A woman in Spain has achieved the sad distinction of becoming the first person known to have died as a consequence of undergoing acupuncture using bees.
The death is reported in the Journal of Investigational Allerology and Clinical Immunology, and raises questions about the safety of an increasingly popular field of alternative medicine, known as apitherapy.
The practice, which has a long tradition in Korea and China, often involves the application or consumption of bee products such as pollen and royal jelly in a quest to alleviate a wide range of symptoms. A recent literature analysis found that research into the effects of bee products is growing and spreading, with Brazil producing more papers on the subject than anywhere else.
The use of bee stings as a treatment method remains controversial, and evidence for its effectiveness is patchy.
A 2005 Korean study looked at the use of bee acupuncture to treat arthritis. The researchers, led by Jae-Dog Lee from Kyung Hee University, conducted a literature review and found a number of studies that reported anti-inflammatory and analgesic effects of bee stings in animal models.
They also found five human trials that showed the practice was effective for treating arthritis. However, they noted that none of the studies described were rigorous enough to meet baseline standards.
Hedging their bets somewhat, Lee and colleagues suggested that bee venom constituted “a promising area of future research”, but noted that there was “limited evidence” for its effectiveness.
Sometimes, too, people’s faith in the efficacy of bee stings stems from outcomes that are more apparent than real.
A case study presented earlier this year in the medical journal Cureus reported a hospital outpatient who claimed that the application of bee stings to her back cured persistent migraine.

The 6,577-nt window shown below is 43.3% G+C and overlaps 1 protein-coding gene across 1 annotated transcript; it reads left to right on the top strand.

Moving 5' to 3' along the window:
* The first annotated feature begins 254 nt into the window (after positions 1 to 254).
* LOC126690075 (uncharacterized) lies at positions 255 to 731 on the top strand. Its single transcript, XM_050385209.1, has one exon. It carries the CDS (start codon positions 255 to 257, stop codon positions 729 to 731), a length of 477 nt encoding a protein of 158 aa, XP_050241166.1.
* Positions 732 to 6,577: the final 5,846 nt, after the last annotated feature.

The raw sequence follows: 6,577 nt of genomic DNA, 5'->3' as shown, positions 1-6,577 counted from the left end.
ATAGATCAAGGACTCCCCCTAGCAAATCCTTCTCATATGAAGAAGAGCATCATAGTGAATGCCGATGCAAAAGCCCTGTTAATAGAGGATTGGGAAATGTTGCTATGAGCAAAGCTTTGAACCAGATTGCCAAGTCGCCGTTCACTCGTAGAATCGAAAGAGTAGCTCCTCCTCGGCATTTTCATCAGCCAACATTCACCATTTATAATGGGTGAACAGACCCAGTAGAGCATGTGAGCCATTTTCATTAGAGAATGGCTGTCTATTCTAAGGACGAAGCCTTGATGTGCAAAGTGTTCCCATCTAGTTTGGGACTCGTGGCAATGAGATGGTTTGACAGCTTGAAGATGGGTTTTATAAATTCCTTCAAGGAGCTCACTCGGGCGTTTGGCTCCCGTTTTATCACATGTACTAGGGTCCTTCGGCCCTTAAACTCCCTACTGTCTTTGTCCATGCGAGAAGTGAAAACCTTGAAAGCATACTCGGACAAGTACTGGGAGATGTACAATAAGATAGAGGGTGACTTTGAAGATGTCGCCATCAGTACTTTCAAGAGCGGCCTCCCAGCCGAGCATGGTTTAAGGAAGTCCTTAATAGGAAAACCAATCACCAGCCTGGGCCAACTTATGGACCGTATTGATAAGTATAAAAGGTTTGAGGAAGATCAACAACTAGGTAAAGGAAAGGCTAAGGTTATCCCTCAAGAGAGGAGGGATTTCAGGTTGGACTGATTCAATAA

The woman was examined by doctors at University Hospital in Ulm, Germany, who found that her back was covered in scars and lesions from the practice. Sadly, the doctors concluded that any relief gained was psychosomatic, and that the sting applications represented an extension of a long clinical history of self-harm stemming from mental illness.
There is no indication that the woman who died after bee sting acupuncture in Spain was mentally ill, or had a history of risky behaviours.
In the case report, doctors led by Paul Vazquez Revuelta of Ramon y Cajal University Hospital in Madrid report that the patient, 55, had been receiving bee acupuncture every four weeks for two years to relieve stress. She had no clinical record of disease or allergy.
During what turned out to be her final session, she suddenly developed wheezing and laboured breathing and lost consciousness. An ambulance was called. By the time it arrived she was in a coma.
Despite desperate efforts at the hospital she died several weeks later, of multiple organ failure.
“To our knowledge,” write Vazquez Revuelta and colleagues, “this is the first reported case of death by bee venom apitherapy due to complications of severe anaphylaxis in a confirmed sensitised patient who was previously tolerant.”
The doctors urge a change to regulations in Spain (and, by extension, elsewhere) to ensure that apitherapy patients are made fully aware of the potential dangers of the practice, and that apitherapy practitioners – who often do not have medical backgrounds – are fully trained in rapid allergy responses.
Given that this is likely not possible, however, the doctors conclude that bee acupuncture “is both unsafe and unadvisable”.
Andrew Masterson is a former editor of Cosmos.
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